Hannah – 6 years old – Backpacking Trip #4
For our 2019 summer trip to Porcupine Mountains Wilderness State Park, we decided to try out a new cabin, the Whitetail Cabin. Since Whitetail was larger than our other cabin, we decided to invite more friends to join us! This year Katie brought along her daughter in addition to her son who has been with us the past two years. Allie, who was pregnant the year before, joined us again with her son. And we decided to introduce backpacking to our friend Karin, who brought her two sons. Karin, of course, had MANY questions for me leading up to the trip, which helped inspire me to start this blog. So four moms and six kids later, we were on our way to an adventure. Map of Porkies
The hike in was only one mile. Each kid carried their own pack, but I also knew that we had two moms carrying food, etc. for two kids, in addition to one of those moms being brand new to backpacking. Keeping the hike short helped us all feel more confident in the trip. We could handle carrying heavy weight for one mile or we could double back and make multiple trips if needed, which we didn’t end up needing to do.
The kids did a great job of hiking and staying on the trail. They enjoyed the cross road we hit and they had to read the signs to find the way to the cabin. When we arrived at the cabin, we unloaded our packs and figured out sleeping arrangements.
The kids then wanted to all go down to Lake Superior to play. The wind was strong that day and the waves were crashing up on the rocks, making them pretty slippery. All of us adults quickly agreed to a “no kids by the water without an adult” rule. Lake Superior is pretty cold still in early June, and the waves are strong. We made sure to discuss this with the kids so they understood how important it was to be careful and to be sure they had an adult in sight.
First Aid Kit and Lake Superior to the Rescue
A few of us started gathering wood to make a fire. One of kids came up from the shore and reached into the fire pit to grab the poker. The fire appeared to be out and was all old ashes. However, the people before us must have had a fire that morning, so the ashes were still hot, meaning the fire poker was still BURNING hot. And thus, the first use of our first aid kit. We happened to have some burn cream in there, along with a very cold lake nearby! We filled a bucket from the cabin with ice cold Lake Superior water and throughout the rest of the night, we had the child occasionally hold his hand in the cold water bucket. Thankfully by morning, his hand was feeling much better.
Up and Down… Up and Down
Day 2: After delicious breakfast burritos made over the fire, we day-hiked back out to our cars and drove a few miles up the road to the Lake of the Clouds overlook. We unloaded the kids and then a few moms went to park a car 4.5 miles down the road to our end destination and brought one car back up.
I had done this hike years ago with Jim. Unfortunately I completely forgot how many times the trail goes up to the top of the escarpment overlooking Lake of the Clouds and Lake Superior and back down to the base. As soon as you got to the top, it seemed the trail brought you right back down. About one mile in, I was worried. Karin was already carrying her youngest son up the steeper parts, and many of us were using bandanas, hats, or headbands to try to keep the flys off of our heads. And the temperature was much warmer than we expected it to be.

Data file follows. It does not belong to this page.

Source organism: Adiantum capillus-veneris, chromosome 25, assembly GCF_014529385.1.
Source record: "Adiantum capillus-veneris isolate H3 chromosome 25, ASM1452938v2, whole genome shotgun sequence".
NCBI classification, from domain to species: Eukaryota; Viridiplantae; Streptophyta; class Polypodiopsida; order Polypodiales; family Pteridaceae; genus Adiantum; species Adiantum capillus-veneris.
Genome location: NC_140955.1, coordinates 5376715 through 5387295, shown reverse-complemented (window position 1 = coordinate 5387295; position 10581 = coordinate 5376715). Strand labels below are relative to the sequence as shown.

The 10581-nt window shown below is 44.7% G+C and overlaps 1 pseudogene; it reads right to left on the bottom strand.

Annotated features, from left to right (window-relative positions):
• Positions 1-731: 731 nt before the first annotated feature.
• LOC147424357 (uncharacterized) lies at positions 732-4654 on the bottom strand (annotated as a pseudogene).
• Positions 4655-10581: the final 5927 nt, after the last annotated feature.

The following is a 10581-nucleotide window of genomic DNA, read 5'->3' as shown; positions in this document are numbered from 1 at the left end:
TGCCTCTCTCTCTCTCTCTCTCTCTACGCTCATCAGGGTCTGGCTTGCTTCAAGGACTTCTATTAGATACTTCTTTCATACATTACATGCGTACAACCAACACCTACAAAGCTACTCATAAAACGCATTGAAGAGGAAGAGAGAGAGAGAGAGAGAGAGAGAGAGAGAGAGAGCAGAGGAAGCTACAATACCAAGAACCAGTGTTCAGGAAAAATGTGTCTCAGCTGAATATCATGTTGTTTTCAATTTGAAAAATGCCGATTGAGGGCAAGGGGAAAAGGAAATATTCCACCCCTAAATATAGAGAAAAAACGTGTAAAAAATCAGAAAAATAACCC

How to Keep Kids Entertained on a Long, Hard Hike
I was starting to feel nervous about the hike I had planned and if the kids were capable of making it to the car! This is when the snacks we packed came in handy! We started to dish them out occasionally, saying “At the top of this hill we all get 2 more gummy worms!” Finally reaching a gorgeous overlook of Lake of the Clouds where the gentle wind was keeping the bugs away, we decided this would be a great lunch spot. It was roughly halfway from our destination, which meant there really isn’t any turning back at this point.
After lunch, the kids seemed a little happier and there was less complaining going on. We taught the kids the game “20 Questions” which kept them preoccupied for at least one of the miles. We finally made it back to the car when we realized we still had to hike another mile back into our cabin. However, the short break in the car must have fueled the kids, because they were bounding back to the cabin faster than we could keep up.
Wine and Sunsets
That night, after dinner and more playing on the rocks by the water, we put the kids to bed, which wasn’t hard after all of the hiking we did that day. Each adult grabbed a glass of wine – well, a small plastic bottle of wine poured into a camp cup – and brought it down to the lake while watching a beautiful sunset over the water. The Porcupine Mountains has never disappointed me with its sunsets.
We sat that night, drinking our cheap wine, watching the sunset, and talking about how amazing it was that not one kid asked us for an iPad or any electronic. There is no electricity so it isn’t really an option anyway, but they never were bored enough to even consider wanting one. And we talked about how much we connect with our kids while out in the woods and without the distractions of daily life. It’s so amazing to show our kids this big beautiful world, and it’s even more fun to do it with friends who share my love for nature.
Never trust that ashes are not hot just because you cannot see them glow. And I feel like a broken record on this one, but kids can do more than you think… hike longer, harder, steeper hills than you ever thought they could… all for the promise of two gummy worms.